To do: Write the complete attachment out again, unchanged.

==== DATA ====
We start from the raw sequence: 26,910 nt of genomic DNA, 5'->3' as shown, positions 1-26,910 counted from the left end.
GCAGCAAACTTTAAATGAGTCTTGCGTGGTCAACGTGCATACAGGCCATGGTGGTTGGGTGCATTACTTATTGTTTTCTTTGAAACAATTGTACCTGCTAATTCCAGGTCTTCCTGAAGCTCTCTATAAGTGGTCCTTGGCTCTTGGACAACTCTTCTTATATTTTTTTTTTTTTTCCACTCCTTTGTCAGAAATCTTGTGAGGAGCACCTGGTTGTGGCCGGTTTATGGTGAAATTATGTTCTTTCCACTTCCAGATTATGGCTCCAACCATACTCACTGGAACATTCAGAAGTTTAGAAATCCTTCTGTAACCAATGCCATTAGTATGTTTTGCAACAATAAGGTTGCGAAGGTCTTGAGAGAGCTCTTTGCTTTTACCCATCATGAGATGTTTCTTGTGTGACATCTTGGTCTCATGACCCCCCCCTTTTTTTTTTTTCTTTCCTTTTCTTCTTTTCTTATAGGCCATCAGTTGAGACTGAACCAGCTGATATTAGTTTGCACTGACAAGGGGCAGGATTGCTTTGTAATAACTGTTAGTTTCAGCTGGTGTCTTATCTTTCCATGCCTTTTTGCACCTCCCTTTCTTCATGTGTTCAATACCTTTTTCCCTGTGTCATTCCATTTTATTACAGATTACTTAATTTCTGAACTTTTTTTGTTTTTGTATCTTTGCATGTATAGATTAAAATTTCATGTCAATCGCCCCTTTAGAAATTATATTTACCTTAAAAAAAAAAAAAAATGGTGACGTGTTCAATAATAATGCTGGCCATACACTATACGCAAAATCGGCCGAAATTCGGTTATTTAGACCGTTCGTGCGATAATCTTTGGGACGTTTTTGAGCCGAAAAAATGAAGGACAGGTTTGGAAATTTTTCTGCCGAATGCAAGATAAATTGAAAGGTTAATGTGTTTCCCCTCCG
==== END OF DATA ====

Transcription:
We start from the raw sequence: 26,910 nt of genomic DNA, 5'->3' as shown, positions 1-26,910 counted from the left end.
GCAGCAAACTTTAAATGAGTCTTGCGTGGTCAACGTGCATACAGGCCATGGTGGTTGGGTGCATTACTTATTGTTTTCTTTGAAACAATTGTACCTGCTAATTCCAGGTCTTCCTGAAGCTCTCTATAAGTGGTCCTTGGCTCTTGGACAACTCTTCTTATATTTTTTTTTTTTTTCCACTCCTTTGTCAGAAATCTTGTGAGGAGCACCTGGTTGTGGCCGGTTTATGGTGAAATTATGTTCTTTCCACTTCCAGATTATGGCTCCAACCATACTCACTGGAACATTCAGAAGTTTAGAAATCCTTCTGTAACCAATGCCATTAGTATGTTTTGCAACAATAAGGTTGCGAAGGTCTTGAGAGAGCTCTTTGCTTTTACCCATCATGAGATGTTTCTTGTGTGACATCTTGGTCTCATGACCCCCCCCTTTTTTTTTTTTCTTTCCTTTTCTTCTTTTCTTATAGGCCATCAGTTGAGACTGAACCAGCTGATATTAGTTTGCACTGACAAGGGGCAGGATTGCTTTGTAATAACTGTTAGTTTCAGCTGGTGTCTTATCTTTCCATGCCTTTTTGCACCTCCCTTTCTTCATGTGTTCAATACCTTTTTCCCTGTGTCATTCCATTTTATTACAGATTACTTAATTTCTGAACTTTTTTTGTTTTTGTATCTTTGCATGTATAGATTAAAATTTCATGTCAATCGCCCCTTTAGAAATTATATTTACCTTAAAAAAAAAAAAAAATGGTGACGTGTTCAATAATAATGCTGGCCATACACTATACGCAAAATCGGCCGAAATTCGGTTATTTAGACCGTTCGTGCGATAATCTTTGGGACGTTTTTGAGCCGAAAAAATGAAGGACAGGTTTGGAAATTTTTCTGCCGAATGCAAGATAAATTGAAAGGTTAATGTGTTTCCCCTCCG